Study identifies molecular differences between individual tumor cells in ependymomas


For the first time in the world, an international study team with substantial participation from researchers from the Comprehensive Cancer Center (CCC) of MedUni Vienna and Vienna University Hospital identifies the molecular differences between individual tumor cells in ependymomas, which are an aggressive type of brain tumor.

The researchers further demonstrate that ependymomas develop in a specific stem cell niche of the brain. These findings could explain why some ependymomas behave very aggressively and are difficult to treat, while others are associated with a better prognosis.

The therapeutic approaches derived from the findings have proven highly promising in preliminary laboratory tests. The paper has now been published in the leading journal “Cancer Cell”.

Ependymomas are rare brain tumors that can occur in children and adults alike. Moreover, this group of tumors is heterogeneous and it has not been known until now why some have a good prognosis and some follow an extremely aggressive course, or why pediatric ependymomas are frequently associated with a poor prognosis.

The very latest analytical tools

The recently published study used cutting-edge methods, such as single cell sequencing, to conduct genome-wide analysis of individual tumor cells and to describe their molecular biological characteristics.

The group found that ependymomas are very heterogeneous and consist of many cells with different characteristics, which complicates their treatment and might be the reason for chemotherapy resistance. In the course of their study, the research team examined both tumors with good and bad prognosis.

A large proportion of the patients whose tumors were studied were recruited into the study at the MedUni Vienna (20 out of 28). This effort was enabled through an intense collaboration with Mariella Filbin, Adjunct Professor of the Medical University of Vienna and Assistant Prof. at the Dana-Farber Cancer Institute and Harvard Medical School and/or the Broad Institute of MIT in Boston

One of the researchers’ important findings is that ependymoma cells develop from a specific stem cell niche of the brain. Hence, they often exhibit stem cell characteristics. Stem cells have the ability to replace other cells in the body and to mature into body cells with different functions (e.g. nerve cells). Experts call this process differentiation.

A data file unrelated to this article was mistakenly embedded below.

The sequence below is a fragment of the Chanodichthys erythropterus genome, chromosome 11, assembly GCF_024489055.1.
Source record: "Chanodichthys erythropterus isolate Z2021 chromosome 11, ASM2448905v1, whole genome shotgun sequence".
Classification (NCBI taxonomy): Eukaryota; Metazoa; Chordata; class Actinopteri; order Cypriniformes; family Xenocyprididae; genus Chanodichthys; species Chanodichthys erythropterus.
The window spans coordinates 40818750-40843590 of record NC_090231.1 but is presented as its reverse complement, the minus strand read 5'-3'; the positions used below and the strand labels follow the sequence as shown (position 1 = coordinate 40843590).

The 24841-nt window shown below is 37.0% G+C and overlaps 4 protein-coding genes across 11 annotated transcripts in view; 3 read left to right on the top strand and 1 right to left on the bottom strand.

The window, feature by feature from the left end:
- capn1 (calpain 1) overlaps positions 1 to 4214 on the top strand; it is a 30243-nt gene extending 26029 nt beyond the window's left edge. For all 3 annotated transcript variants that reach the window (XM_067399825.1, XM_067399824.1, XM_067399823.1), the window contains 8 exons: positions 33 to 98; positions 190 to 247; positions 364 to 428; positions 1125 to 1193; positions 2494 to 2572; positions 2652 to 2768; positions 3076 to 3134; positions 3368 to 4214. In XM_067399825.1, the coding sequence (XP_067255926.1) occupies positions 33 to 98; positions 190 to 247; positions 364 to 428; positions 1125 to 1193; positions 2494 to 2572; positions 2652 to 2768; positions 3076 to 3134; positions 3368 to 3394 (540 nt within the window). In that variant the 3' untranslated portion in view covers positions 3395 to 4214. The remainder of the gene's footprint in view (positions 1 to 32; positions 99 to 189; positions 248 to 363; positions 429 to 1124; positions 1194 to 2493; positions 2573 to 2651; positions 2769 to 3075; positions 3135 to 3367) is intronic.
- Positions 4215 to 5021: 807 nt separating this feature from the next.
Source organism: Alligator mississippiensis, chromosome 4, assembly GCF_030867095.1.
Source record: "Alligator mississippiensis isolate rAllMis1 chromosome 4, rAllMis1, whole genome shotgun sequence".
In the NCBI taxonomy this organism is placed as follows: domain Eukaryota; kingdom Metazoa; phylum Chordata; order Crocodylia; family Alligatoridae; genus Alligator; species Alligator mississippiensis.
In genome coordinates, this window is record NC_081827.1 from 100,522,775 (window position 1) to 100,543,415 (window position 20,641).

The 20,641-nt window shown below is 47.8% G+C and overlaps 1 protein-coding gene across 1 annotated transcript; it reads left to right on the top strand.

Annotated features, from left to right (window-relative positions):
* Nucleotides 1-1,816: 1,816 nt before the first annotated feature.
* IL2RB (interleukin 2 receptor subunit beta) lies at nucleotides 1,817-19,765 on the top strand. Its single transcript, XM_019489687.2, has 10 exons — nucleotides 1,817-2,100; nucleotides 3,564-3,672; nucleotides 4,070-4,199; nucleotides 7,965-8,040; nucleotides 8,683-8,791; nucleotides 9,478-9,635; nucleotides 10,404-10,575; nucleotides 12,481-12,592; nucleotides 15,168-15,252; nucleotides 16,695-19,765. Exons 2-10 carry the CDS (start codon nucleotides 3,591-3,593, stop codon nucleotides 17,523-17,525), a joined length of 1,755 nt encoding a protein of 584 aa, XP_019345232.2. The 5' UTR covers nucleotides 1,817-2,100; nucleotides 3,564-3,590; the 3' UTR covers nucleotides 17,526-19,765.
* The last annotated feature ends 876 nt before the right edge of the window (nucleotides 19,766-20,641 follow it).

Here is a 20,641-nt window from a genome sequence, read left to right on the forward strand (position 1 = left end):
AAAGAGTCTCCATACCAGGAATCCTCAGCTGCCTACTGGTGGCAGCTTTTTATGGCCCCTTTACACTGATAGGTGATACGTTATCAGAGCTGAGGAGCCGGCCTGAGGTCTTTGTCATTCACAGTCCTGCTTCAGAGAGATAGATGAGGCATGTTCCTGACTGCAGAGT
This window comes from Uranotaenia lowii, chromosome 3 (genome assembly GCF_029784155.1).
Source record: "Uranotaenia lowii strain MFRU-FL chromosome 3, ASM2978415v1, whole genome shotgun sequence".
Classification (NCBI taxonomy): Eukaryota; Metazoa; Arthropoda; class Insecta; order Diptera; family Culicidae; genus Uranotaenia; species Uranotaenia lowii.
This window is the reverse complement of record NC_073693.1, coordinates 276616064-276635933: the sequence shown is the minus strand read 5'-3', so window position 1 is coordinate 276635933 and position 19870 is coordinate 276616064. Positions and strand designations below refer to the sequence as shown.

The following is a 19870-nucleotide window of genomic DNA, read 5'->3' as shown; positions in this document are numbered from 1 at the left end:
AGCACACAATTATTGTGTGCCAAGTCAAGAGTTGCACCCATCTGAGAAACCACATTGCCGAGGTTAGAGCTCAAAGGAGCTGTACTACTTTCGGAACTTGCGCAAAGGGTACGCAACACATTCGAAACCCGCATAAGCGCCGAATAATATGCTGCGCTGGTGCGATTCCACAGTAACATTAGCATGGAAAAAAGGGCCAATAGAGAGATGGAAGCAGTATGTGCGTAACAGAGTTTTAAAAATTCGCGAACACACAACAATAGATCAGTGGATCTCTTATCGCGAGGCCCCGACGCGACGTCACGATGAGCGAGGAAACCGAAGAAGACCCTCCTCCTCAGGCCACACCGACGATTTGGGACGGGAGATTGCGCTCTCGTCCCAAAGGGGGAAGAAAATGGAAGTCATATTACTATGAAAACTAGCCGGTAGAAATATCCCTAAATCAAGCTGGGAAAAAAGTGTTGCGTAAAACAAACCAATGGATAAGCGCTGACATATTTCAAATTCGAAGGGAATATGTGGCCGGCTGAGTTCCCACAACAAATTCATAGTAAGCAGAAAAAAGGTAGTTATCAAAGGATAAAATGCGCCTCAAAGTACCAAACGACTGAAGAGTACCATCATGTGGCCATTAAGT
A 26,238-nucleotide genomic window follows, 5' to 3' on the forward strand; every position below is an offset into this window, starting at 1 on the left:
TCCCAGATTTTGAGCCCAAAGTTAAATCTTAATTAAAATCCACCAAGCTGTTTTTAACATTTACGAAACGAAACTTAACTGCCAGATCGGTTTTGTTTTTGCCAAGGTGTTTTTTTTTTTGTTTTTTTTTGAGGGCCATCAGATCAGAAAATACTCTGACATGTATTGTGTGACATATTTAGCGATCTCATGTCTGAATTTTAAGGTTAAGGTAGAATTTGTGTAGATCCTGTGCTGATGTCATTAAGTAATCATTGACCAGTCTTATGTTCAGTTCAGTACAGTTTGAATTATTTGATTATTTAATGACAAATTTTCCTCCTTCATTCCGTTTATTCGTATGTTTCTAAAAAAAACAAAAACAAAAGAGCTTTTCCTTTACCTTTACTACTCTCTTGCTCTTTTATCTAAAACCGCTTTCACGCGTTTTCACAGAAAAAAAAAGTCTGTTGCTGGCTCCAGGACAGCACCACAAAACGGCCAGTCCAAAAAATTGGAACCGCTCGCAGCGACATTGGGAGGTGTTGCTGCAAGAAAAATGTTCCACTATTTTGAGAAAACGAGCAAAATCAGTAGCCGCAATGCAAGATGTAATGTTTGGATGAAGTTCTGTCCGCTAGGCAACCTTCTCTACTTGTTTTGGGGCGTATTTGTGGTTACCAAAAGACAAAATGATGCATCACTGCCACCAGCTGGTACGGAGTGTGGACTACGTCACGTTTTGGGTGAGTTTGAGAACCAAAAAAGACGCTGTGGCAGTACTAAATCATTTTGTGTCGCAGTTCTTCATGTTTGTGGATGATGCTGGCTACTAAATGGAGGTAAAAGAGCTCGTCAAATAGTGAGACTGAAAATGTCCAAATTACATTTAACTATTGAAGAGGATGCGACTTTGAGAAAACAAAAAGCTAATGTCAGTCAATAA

While they are still immature, that is to say undifferentiated, they are essentially capable of unlimited proliferation. If the cells maintain their stem cell characteristics, particularly aggressive forms of cancer develop.

We saw that the individual cells of ependymomas go through different stages of development inside the tumor. Those tumors with an aggressive course have many immature cells, so that they are very similar to stem cells. Tumors in which a majority of the cells were in a mature state, had a more favourable prognosis. This finding could provide us with a starting point for new treatment strategies.

Johannes Gojo, Consultant and Researcher, Department of Pediatrics and Adolescent Medicine of MedUni Vienna and Vienna University Hospital and at MedUni Vienna’s Institute of Cancer Research, member of the CCC and of the Comprehensive Center for Pediatrics (CCP) of MedUni Vienna and Vienna University Hospital and lead author of the study

It also explains why ependymomas often behave more aggressively in children than in adults: in children, the proportion of undifferentiated, stem-cell-like ependymoma cells is higher than in adults.

More effective treatment approaches

Furthermore, we were able to obtain accurate information about the molecular biological characteristics of tumor cells, which likewise enables us to derive new therapeutic approaches. Initial tests in this direction are highly promising but still require more detailed investigation.”

Johannes Gojo, Consultant and Researcher, MedUni Vienna

Journal reference:

Gojo, J., et al. (2020) Single-cell RNA-seq reveals cellular hierarchies and impaired developmental trajectories in pediatric ependymoma. Cancer Cell.

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